Update as of 7:09 a.m. EDT: China's foreign ministry said on Wednesday that the country has stopped construction in the disputed South China Sea, after a regional meeting where several countries agreed to speed up consultations on resolving territorial disputes in the region, Reuters reported.
"China has already stopped," Foreign Minister Wang Yi said. "Just take an aeroplane to take a look," according to the report.
U.S. Secretary of State John Kerry and Chinese Foreign Minister Wang Yi discussed ongoing tensions in the South China Sea on Wednesday, with Kerry urging China to pull back its sweeping territorial claims that have led to frequent diplomatic clashes with regional allies.
Speaking at a meeting of the Association of Southeast Asian Nations (ASEAN) in Kuala Lumpur, Kerry called for negotiated settlements to resolve ongoing territorial disputes between China and other regional powers, including the Philippines, Vietnam and Taiwan. China claims most of the sea under its historical “nine-dash line” claim, which is not recognized by international authorities. The South China Sea is a critical asset for global shipping and fishing, as it sees over $5 trillion in maritime trade every year.
"We want to ensure the security of critical sea lanes and fishing grounds and to see that disputes in the area are managed peacefully and on the basis of international law," Kerry said, according to the Associated Press (AP). "I hope very much that at this meeting over the course of today and tomorrow we will find a way to move forward, effectively, together, all of us."
His remarks came after a meeting with Wang earlier in the day. An unnamed U.S. official told the AP that Kerry had made a more blunt case for easing tensions behind closed doors and expressed his concerns about "China's large scale reclamation, construction, and militarization of features."
Washington has been strongly critical of Beijing’s expansion projects on disputed territories, which has included building air bases and potential military facilities as well as a major land reclamation project in the disputed Spratly Islands.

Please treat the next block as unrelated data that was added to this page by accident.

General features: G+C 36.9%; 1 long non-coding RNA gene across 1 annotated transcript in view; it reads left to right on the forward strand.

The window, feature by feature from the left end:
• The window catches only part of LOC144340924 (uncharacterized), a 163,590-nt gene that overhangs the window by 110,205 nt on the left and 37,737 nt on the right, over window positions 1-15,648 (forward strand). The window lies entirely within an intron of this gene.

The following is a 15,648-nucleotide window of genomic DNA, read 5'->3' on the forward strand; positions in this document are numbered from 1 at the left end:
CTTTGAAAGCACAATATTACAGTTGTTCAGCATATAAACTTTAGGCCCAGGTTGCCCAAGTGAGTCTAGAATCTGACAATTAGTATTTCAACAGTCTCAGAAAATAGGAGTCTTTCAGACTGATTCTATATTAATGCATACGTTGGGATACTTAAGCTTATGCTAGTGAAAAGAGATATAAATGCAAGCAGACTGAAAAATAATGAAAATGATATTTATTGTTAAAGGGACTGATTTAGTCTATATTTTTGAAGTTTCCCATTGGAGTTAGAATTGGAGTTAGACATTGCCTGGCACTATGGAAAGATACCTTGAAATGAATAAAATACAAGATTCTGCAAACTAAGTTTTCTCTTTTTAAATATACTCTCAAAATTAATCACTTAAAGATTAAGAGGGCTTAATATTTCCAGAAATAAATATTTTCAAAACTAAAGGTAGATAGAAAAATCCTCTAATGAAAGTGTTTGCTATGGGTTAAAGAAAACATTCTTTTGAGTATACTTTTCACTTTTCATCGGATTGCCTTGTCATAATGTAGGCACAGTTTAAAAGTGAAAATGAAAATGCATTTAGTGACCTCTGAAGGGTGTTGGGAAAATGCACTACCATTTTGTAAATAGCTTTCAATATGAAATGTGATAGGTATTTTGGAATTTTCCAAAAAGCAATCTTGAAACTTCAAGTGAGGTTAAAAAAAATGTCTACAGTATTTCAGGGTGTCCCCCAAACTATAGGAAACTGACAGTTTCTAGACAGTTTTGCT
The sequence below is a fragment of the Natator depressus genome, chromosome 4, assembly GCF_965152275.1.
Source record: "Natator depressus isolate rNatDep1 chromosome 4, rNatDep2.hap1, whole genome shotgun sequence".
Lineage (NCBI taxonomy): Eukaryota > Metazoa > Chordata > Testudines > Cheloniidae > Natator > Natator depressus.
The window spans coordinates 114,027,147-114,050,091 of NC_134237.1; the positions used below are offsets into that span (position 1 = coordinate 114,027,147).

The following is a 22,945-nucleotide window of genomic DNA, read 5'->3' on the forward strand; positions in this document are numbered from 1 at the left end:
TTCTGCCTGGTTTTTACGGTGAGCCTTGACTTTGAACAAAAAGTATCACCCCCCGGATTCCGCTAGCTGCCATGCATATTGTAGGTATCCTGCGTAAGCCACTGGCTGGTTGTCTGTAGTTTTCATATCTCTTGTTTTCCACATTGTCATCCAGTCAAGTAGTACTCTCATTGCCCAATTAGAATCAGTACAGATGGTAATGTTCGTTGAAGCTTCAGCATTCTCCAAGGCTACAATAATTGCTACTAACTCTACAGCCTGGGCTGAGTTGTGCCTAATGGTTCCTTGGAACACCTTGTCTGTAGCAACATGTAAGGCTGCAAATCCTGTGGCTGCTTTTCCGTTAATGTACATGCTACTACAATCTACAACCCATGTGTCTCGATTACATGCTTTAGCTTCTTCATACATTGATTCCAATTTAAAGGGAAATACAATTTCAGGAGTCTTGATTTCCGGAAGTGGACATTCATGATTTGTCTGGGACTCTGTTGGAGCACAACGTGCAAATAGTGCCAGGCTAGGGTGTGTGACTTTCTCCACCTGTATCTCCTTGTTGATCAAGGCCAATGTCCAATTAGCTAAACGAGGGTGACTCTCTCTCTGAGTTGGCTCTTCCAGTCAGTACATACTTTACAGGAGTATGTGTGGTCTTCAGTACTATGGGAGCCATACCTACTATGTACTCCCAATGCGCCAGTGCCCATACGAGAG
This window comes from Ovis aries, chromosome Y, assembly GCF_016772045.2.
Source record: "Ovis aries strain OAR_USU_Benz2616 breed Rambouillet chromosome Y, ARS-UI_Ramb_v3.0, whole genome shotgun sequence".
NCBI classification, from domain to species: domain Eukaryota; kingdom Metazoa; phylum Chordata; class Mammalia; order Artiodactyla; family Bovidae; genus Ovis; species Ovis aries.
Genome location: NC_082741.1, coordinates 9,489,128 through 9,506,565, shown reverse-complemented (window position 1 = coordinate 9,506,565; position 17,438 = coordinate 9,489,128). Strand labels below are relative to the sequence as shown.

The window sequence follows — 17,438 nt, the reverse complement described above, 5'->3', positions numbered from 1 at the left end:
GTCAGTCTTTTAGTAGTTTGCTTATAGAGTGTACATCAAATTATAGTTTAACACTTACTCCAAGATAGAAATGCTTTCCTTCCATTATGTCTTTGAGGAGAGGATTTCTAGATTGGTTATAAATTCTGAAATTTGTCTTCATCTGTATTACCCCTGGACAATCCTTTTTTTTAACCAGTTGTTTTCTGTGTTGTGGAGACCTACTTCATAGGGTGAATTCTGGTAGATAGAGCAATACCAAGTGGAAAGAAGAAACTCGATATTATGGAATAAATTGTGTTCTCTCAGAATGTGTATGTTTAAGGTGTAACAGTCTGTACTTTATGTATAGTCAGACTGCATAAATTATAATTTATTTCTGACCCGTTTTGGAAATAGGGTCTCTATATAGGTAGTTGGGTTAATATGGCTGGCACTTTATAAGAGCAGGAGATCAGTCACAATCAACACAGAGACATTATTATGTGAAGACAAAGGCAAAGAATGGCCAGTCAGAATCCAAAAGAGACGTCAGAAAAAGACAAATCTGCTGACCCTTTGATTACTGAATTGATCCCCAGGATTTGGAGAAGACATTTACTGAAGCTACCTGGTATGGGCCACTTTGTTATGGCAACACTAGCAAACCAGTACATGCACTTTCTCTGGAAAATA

Kerry told the other ASEAN ministers at the summit that his meeting with Wang had been “good.”
"We will find a way to move forward effectively, together, all of us," he added.
On Tuesday, Wang had said China’s South China Sea activity was legitimate, and dismissed what he called “double standards” from Washington.
“It's not a constructive move to exercise double standards on the issue," Wang told reporters. "China and ASEAN are capable enough to work together to maintain the peace and stability in the South China Sea."
Le Luong Minh, Secretary General of ASEAN, had previously said that the body “could not accept” China’s territorial claims.
After his talk with Kerry, Wang said that China would pursue ‘peaceful discussions” in order to resolve the dispute, but did not offer further details.
China has previously accused the U.S. of interfering in its affairs in the South China Sea. It criticized joint war games that the U.S. held with the Philippines in April as well as U.S. surveillance flyovers, and has defended the legitimacy of its claims and construction projects in the region.